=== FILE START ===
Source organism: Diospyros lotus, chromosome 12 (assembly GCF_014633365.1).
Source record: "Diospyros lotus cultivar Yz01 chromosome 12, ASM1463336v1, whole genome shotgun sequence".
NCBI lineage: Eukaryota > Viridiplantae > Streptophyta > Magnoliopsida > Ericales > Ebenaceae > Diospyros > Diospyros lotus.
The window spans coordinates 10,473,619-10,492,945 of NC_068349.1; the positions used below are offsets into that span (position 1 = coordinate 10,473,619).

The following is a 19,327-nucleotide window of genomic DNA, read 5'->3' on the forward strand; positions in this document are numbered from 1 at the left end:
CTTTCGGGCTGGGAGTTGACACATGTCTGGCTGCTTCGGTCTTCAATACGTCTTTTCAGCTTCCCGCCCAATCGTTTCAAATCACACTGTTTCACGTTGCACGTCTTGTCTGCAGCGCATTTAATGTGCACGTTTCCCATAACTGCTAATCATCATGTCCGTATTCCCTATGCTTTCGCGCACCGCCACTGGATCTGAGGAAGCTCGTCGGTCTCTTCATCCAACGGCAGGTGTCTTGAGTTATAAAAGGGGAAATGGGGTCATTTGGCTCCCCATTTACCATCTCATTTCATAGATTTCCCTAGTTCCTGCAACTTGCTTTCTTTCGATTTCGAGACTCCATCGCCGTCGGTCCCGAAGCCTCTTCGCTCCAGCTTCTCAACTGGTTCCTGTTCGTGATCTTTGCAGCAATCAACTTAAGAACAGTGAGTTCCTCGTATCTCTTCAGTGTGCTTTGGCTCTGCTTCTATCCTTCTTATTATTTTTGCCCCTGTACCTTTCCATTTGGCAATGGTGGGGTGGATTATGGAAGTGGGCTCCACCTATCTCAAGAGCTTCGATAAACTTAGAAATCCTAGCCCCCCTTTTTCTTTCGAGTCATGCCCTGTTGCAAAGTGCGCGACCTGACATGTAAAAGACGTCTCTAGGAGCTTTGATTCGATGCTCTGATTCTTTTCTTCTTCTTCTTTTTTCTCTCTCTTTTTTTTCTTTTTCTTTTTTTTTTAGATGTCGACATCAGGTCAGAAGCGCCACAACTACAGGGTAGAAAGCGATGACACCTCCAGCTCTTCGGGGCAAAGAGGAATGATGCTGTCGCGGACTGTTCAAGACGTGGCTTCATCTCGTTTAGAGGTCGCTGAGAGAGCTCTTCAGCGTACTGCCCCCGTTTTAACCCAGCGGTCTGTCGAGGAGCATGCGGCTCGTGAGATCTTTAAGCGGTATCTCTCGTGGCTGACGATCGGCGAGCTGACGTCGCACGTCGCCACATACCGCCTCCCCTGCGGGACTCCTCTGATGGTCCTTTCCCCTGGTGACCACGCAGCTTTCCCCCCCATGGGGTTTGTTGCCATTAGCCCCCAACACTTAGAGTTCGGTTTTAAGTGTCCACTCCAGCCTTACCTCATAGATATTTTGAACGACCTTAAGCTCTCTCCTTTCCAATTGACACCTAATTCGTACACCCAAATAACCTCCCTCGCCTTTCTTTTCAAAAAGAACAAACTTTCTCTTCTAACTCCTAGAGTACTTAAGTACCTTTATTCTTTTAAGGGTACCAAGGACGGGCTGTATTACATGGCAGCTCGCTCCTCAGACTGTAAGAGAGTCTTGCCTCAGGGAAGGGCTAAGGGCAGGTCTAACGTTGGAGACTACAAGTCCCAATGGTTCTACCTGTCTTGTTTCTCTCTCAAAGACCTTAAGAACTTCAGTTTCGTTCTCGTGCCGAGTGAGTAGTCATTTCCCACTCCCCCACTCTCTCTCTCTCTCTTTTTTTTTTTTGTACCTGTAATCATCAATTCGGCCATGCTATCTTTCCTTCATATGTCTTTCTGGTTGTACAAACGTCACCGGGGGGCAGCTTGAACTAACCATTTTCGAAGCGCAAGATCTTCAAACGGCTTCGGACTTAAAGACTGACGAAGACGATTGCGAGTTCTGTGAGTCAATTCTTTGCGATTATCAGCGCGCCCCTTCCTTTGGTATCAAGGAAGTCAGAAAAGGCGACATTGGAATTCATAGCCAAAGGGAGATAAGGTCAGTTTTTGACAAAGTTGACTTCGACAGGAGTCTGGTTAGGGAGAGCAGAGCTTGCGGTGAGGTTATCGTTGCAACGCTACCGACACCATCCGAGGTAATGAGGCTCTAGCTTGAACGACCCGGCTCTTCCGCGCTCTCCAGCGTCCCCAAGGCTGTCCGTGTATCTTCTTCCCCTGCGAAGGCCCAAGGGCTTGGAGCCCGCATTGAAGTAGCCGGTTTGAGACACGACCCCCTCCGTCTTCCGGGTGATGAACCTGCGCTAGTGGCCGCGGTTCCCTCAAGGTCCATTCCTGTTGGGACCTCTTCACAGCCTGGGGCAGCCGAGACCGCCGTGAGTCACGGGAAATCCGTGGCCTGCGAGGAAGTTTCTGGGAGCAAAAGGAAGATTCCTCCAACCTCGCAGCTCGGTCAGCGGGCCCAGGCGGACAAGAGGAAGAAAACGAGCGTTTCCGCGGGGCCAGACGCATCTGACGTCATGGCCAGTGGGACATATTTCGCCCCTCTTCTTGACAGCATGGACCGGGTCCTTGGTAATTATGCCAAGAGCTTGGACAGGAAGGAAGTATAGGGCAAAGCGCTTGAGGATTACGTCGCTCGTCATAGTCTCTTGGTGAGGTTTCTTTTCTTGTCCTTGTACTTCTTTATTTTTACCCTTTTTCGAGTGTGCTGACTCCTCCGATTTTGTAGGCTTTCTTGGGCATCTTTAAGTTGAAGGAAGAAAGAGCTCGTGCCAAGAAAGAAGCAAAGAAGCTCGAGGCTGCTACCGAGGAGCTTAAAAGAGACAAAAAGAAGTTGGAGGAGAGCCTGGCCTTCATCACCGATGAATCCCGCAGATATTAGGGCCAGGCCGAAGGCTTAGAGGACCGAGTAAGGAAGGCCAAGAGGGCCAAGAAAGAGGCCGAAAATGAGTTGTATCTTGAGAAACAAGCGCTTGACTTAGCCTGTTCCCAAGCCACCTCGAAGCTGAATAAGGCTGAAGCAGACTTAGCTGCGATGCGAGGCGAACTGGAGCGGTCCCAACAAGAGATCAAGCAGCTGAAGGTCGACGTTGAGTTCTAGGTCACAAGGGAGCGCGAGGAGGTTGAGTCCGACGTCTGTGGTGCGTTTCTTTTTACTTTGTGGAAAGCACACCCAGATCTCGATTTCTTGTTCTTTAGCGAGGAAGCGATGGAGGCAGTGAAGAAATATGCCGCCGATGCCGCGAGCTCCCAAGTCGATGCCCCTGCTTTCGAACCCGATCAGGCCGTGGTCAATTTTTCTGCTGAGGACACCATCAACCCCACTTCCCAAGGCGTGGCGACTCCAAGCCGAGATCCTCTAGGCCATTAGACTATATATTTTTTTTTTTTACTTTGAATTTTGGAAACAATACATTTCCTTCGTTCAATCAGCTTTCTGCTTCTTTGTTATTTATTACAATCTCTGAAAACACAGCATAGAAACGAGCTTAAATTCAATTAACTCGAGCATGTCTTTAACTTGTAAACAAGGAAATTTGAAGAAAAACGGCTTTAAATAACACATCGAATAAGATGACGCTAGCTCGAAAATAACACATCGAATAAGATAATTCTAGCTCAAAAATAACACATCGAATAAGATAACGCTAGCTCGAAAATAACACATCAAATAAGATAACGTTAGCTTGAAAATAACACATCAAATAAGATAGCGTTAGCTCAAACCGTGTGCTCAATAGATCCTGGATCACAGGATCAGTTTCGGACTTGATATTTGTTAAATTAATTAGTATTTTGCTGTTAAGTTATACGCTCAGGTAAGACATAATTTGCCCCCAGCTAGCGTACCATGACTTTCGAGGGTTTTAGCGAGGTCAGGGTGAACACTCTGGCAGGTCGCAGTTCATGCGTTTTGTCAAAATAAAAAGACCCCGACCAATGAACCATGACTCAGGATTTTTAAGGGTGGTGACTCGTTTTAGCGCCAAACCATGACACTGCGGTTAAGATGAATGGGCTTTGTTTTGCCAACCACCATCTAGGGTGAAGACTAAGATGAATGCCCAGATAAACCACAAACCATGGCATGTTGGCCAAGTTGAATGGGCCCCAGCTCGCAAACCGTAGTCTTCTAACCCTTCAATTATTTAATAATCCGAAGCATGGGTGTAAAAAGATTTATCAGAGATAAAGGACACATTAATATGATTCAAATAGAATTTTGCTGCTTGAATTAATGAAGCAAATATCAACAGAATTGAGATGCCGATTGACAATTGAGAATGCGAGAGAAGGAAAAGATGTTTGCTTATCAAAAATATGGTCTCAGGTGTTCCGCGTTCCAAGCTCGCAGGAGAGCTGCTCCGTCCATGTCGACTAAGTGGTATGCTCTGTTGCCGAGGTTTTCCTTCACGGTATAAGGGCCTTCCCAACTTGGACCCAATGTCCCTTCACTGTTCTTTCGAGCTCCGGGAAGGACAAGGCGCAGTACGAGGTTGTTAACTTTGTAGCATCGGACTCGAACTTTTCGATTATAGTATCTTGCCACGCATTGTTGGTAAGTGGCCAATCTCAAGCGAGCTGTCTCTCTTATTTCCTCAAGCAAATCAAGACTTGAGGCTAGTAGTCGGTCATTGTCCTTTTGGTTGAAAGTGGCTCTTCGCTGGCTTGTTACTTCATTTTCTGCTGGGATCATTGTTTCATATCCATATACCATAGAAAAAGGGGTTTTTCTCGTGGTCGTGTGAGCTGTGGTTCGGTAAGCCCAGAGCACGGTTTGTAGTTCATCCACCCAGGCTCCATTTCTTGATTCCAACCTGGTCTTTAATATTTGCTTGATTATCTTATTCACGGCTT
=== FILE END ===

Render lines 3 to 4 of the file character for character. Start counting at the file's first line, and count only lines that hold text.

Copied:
NCBI lineage: Eukaryota > Viridiplantae > Streptophyta > Magnoliopsida > Ericales > Ebenaceae > Diospyros > Diospyros lotus.
The window spans coordinates 10,473,619-10,492,945 of NC_068349.1; the positions used below are offsets into that span (position 1 = coordinate 10,473,619).